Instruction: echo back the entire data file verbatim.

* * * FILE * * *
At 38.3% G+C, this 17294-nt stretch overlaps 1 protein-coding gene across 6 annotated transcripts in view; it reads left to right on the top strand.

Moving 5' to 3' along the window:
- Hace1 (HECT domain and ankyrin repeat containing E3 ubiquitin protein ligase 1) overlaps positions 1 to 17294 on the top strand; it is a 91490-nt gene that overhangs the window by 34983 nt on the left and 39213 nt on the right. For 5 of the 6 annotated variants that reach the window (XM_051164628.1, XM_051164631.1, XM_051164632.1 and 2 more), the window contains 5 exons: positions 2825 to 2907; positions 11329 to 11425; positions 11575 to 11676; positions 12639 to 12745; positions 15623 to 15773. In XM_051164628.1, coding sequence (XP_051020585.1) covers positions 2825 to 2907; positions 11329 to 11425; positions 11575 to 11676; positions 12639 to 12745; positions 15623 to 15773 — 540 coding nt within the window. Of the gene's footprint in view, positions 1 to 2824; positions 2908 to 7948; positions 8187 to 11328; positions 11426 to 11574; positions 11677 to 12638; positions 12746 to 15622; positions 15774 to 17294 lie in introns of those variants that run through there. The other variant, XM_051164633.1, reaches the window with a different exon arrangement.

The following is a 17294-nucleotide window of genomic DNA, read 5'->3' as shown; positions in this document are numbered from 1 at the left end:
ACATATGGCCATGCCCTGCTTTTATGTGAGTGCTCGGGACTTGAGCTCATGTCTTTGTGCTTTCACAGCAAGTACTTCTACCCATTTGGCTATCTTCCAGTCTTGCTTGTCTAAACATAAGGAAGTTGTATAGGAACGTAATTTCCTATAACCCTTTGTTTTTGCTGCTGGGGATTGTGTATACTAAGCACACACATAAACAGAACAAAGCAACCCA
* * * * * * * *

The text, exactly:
At 38.3% G+C, this 17294-nt stretch overlaps 1 protein-coding gene across 6 annotated transcripts in view; it reads left to right on the top strand.

Moving 5' to 3' along the window:
- Hace1 (HECT domain and ankyrin repeat containing E3 ubiquitin protein ligase 1) overlaps positions 1 to 17294 on the top strand; it is a 91490-nt gene that overhangs the window by 34983 nt on the left and 39213 nt on the right. For 5 of the 6 annotated variants that reach the window (XM_051164628.1, XM_051164631.1, XM_051164632.1 and 2 more), the window contains 5 exons: positions 2825 to 2907; positions 11329 to 11425; positions 11575 to 11676; positions 12639 to 12745; positions 15623 to 15773. In XM_051164628.1, coding sequence (XP_051020585.1) covers positions 2825 to 2907; positions 11329 to 11425; positions 11575 to 11676; positions 12639 to 12745; positions 15623 to 15773 — 540 coding nt within the window. Of the gene's footprint in view, positions 1 to 2824; positions 2908 to 7948; positions 8187 to 11328; positions 11426 to 11574; positions 11677 to 12638; positions 12746 to 15622; positions 15774 to 17294 lie in introns of those variants that run through there. The other variant, XM_051164633.1, reaches the window with a different exon arrangement.

The following is a 17294-nucleotide window of genomic DNA, read 5'->3' as shown; positions in this document are numbered from 1 at the left end:
ACATATGGCCATGCCCTGCTTTTATGTGAGTGCTCGGGACTTGAGCTCATGTCTTTGTGCTTTCACAGCAAGTACTTCTACCCATTTGGCTATCTTCCAGTCTTGCTTGTCTAAACATAAGGAAGTTGTATAGGAACGTAATTTCCTATAACCCTTTGTTTTTGCTGCTGGGGATTGTGTATACTAAGCACACACATAAACAGAACAAAGCAACCCA